Motiv is including heart rate-sensing security functions to its smart ring that will allow it to carry out transactions later in the year, the firm declared this week at CES. The ring has always calculated your heart rate for tracking your activity and exercise, but now the firm needs to calculate the heart precisely enough to read it similar to a fingerprint and confirm your identity. Once your identity is confirmed, the device can interact with point-of-sale terminals to access transactions. Motiv aims to include the new feature through a software upgrade in the H2 of this year.
The ring operates based on the concept that everybody’s heart emits unique signals in their heart rates. Motiv aims to employ ECG (electrocardiography) to calculate them to confirm your identity. The device is already FIDO-approved as a two-factor authentication device and as a method to access your online accounts using the WebAuthn protocol. But this presently depends on making particular gestures with your hand while using the device.
Earlier, the company has also considered employing the style you walk as a mean of authentication dubbed as “Walk ID,” but this heart rate tracing might be a much more suitable security technique. The biggest question will be how precise the tracking of heart rate is, and if the system can be thrown off by heart or other exercise issues.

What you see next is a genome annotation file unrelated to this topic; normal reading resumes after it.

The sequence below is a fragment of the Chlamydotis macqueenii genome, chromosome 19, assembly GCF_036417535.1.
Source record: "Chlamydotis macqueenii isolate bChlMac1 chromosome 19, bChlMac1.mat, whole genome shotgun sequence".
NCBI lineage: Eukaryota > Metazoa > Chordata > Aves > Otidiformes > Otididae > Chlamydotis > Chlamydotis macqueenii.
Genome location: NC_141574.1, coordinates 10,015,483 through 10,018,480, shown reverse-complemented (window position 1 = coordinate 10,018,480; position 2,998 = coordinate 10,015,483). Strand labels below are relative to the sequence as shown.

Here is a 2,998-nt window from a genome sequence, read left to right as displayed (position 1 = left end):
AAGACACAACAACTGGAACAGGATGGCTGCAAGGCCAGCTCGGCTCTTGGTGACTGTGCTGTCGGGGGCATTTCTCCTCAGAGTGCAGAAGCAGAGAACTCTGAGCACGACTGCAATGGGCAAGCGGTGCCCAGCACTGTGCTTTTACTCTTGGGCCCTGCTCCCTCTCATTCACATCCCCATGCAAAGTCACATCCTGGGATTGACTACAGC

On a related note, wearable sensors are not just helpful for tracking of personal fitness, but can also be employed to get new approaches in different fields of biomedical study. In a study article posted earlier in the open access PLOS Biology journal, Weng Khong Lim and associates from the National Heart Centre Singapore and the SingHealth Duke-NUS Institute of Precision Medicine, Singapore displayed that wearables are not only capable of identifying groups of volunteers with same daily activity patterns, but can also forecast different markers of jeopardy for cardiovascular diseases such as high blood pressure, obesity, and high blood sugar.